“I’m not a child . . . I guessed,” said Mitry, his face dark as a thunder cloud.

“And your mother has to go on sharing the bed of a man who did that to another woman!”

After a pause, during which his chest heaved heavily with his breathing, Mitry said:

“Let’s tell the police.”

“Don’t be as foolish as your brother. You may change your mind again, or we may all prove to be wrong. It is an awful thing to have anybody’s blood on your hands. Perhaps the police will discover the truth without our help, and then our conscience will not be troubled. Until then, God will help me to bear my burden. If he did it, his burden will be heavier even than mine. He will be living in great fear.”

“Does Genevieve know anything about this?”

“No. Not about what we suspect; not about the watch and the pool.”

“Are you going to tell her?”

“I don’t know. Perhaps I shall have to. I must find out if she knows anything that we don’t know, or if she comes to notice anything in the days to come. If your father did that thing, he may do more things that will betray him, like the lies about the watch and the puncture. We must all look out for them, and tell each other if we notice anything.”

“I don’t like spying.”

“You’d rather inform the police?”

“No, I suppose not.”

“Well, then, this the only other way. We must get the proof ourselves, and keep it to ourselves—just let your father know that we have it, you understand. It will be better for all of us this way, including him. There will be no scandal, no disgrace to our family. Abu Faris need know nothing about it. We’ll spare him that. And your father’s only punishment will be his fear of us. It will not be a hard punishment, will it? Only a correction of his evil ways, and a chance for him to repent of what he has done. That is between him and God.”

“If we have the proof, Antoine will want to tell the police. He will want to see him hanged for what he did.”

“I will not let him. Antoine will listen to me. You listen to me too, Mitry. God help us all, my son.”


Ramiz called by Selma—always a willing intermediary between him and Genevieve—came out quickly into the road.

“What’s the matter?” he asked.

“Genevieve is in the house,” said Selma. “She wants to see you, but we’ve got some visitors; if you go into the garden, she will meet you there.”

“Had any trouble with her father?”

“No, but she’s worried about something. She wouldn’t tell me what it was.”

Ramiz and Selma walked back across the road, and Ramiz slipped into the garden. A moment later Genevieve was with him. She was tense and would not abandon herself to his embrace when he kissed her, disengaging herself in a hurry.

“What the trouble?” he asked. “What’s worrying you?”

“It’s about that missing woman. Haven’t you heard about it?”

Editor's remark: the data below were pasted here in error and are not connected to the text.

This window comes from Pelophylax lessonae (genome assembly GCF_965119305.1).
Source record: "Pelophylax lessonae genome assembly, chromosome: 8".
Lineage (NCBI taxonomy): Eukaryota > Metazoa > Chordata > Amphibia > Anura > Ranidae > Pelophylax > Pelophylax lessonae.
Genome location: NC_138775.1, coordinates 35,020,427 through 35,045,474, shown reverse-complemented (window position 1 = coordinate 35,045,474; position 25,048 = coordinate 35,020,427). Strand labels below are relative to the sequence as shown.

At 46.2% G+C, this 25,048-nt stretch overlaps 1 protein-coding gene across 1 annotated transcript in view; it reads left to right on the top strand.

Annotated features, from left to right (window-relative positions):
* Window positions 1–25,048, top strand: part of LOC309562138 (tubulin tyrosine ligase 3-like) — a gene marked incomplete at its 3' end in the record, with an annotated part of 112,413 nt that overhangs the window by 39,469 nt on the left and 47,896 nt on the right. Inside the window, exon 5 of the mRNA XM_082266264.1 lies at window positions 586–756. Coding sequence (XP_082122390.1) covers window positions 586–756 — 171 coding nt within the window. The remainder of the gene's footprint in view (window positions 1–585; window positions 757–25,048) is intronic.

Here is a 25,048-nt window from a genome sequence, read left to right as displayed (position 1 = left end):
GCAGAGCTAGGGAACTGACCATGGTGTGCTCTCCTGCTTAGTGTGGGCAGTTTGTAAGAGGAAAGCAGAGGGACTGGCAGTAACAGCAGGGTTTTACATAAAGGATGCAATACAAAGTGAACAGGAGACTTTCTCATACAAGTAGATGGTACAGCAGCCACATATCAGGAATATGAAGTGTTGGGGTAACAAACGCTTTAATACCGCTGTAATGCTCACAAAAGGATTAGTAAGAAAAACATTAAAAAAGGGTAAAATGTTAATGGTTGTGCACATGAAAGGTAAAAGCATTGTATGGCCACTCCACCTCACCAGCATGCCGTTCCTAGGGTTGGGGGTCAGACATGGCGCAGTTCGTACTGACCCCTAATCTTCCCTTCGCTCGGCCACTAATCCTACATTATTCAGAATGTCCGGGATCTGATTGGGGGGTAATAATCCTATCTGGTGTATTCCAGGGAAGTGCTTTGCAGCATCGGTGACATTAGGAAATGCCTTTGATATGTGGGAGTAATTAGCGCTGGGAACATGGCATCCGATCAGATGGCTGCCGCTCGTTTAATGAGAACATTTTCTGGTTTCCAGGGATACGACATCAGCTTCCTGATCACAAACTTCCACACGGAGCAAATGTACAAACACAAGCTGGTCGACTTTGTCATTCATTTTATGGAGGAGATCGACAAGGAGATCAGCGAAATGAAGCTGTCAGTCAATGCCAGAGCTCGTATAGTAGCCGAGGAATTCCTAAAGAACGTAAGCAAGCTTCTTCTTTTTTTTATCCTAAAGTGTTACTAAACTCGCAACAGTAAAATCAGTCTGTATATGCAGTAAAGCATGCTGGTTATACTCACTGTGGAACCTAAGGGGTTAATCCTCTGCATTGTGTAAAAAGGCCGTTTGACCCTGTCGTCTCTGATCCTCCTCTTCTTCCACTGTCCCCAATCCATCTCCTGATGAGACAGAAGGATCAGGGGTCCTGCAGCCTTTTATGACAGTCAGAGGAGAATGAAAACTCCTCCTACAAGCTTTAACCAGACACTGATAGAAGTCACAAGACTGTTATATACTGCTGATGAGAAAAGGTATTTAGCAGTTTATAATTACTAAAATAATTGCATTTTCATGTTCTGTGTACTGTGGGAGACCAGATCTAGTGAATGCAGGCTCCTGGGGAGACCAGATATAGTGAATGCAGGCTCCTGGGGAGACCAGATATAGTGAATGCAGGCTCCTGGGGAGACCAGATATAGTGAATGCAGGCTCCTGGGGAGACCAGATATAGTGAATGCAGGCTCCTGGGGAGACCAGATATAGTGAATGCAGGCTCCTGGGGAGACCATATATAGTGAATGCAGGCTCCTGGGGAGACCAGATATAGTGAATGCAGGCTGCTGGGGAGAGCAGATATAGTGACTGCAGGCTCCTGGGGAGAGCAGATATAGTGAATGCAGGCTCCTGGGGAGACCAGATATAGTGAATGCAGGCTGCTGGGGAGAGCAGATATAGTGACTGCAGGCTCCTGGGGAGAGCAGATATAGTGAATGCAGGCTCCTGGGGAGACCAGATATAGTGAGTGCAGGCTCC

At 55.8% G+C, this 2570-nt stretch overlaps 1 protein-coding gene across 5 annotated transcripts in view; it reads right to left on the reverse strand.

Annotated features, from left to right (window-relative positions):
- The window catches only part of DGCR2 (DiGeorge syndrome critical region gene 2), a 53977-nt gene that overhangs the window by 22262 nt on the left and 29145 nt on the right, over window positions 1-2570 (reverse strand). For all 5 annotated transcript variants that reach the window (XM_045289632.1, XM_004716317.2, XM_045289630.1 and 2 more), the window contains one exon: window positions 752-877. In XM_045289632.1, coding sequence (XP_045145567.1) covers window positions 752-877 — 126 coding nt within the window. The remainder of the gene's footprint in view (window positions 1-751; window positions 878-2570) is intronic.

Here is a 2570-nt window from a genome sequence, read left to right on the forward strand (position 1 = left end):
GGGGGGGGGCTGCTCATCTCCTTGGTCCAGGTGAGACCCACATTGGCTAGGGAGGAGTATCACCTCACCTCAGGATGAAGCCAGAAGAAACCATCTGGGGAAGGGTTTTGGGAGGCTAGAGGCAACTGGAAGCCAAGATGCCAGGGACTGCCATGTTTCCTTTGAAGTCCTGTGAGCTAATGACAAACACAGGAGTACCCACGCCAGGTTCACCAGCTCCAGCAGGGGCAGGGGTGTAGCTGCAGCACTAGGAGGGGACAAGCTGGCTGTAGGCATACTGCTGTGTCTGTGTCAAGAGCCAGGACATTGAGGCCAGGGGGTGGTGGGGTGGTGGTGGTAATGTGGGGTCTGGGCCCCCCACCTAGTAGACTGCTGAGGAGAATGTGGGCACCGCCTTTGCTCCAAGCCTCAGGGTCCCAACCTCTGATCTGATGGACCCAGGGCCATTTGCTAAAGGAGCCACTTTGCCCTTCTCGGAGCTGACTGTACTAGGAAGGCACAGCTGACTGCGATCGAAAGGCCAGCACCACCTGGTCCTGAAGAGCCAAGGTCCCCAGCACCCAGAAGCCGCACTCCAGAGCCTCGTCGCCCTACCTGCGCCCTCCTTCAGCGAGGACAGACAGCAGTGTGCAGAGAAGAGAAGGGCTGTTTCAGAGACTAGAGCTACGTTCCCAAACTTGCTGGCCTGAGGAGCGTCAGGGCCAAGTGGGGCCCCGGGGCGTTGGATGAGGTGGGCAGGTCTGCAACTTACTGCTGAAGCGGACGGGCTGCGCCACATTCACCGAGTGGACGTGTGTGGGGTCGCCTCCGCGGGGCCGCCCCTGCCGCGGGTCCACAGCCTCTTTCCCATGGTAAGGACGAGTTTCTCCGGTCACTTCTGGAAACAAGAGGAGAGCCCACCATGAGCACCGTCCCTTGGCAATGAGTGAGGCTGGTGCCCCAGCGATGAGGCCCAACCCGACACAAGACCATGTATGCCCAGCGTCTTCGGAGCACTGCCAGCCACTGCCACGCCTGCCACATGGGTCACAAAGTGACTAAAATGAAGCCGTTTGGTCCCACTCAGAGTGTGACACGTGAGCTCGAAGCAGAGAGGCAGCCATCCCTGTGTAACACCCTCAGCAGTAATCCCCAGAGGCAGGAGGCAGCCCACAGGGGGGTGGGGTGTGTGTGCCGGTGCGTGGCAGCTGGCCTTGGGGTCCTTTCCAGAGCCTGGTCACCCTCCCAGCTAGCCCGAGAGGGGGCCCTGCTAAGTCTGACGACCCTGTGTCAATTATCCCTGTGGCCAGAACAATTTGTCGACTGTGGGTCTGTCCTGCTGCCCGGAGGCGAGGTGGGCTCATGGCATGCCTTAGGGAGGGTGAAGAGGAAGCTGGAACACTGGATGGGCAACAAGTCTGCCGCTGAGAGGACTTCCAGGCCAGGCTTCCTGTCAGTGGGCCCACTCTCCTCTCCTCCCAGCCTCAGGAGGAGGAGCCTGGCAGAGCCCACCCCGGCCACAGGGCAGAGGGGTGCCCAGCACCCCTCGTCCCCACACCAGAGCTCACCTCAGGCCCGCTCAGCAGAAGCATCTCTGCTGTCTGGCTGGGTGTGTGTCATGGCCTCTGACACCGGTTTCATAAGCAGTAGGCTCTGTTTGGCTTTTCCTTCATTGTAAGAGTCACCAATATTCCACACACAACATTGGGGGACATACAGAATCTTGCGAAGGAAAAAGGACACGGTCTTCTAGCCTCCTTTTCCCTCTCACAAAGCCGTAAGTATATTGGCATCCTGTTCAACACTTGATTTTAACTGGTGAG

“Yes. Have the police been to your house?”

“Yes. They wanted to know if any of us had seen her in the village at night; if anyone had been out on the roads at a late hour.”

“They’ve been to us too. They asked me where I was in the evening. I told them I’d gone to bed early and seen nobody. What did your father tell them?”

“He told them about the ‘thief.’ ”

“Did they show any interest in that? I mean, did they seem to think that the man might have had something to do with the disappearance of the woman?”

“No, I don’t think so. Elias Effendi, of course, wanted to show off before the officer from Beirut; he started asking my father about the description of the man, and in what direction he had fled. Ramiz, you’re not worried about yourself? You don’t think they may suspect you of . . . of whatever happened?”

“Well, I was out in the middle of the night, carrying a spade, and that woman may have been murdered and buried. That’s what often happens to women who disappear. If anyone saw me and recognized me, if your father put them on to me, I’d find it mighty difficult to explain where I was, and what I was doing with the spade, without dragging you in and telling our secret to the world.”

“I never thought of that.”

“It’s possible, isn’t it? They’re looking out for someone who was out late at night and who either saw the woman and can give them some information about her, or who was behaving in a suspicious manner. I shouldn’t want to give you away, Genevieve. I shouldn’t want to tell them about us and the outhouse. Was your father’s description of the thief anything like me?”

“No. It was very vague—same as it had been in the morning when he told the story to the family.”

“Even then, somebody else from the houses around might have seen me running and recognized me. Then, his evidence and your father’s story would sort of come together, don’t you see?”

“Yes, I see, but there’s something which doesn’t seem to have occurred to you.”

“What’s that?”

“Oh, Ramiz, it’s dreadful! It’s what I’ve come to tell you. It’s nothing to do with you, with your being out in the middle of the night. Someone else was also out at the same hour. You haven’t thought of him?”

“Your father?”

Genevieve nodded.

“But I thought he wanted to get into the outhouse because he had a woman with him; and that couldn’t have been the American!”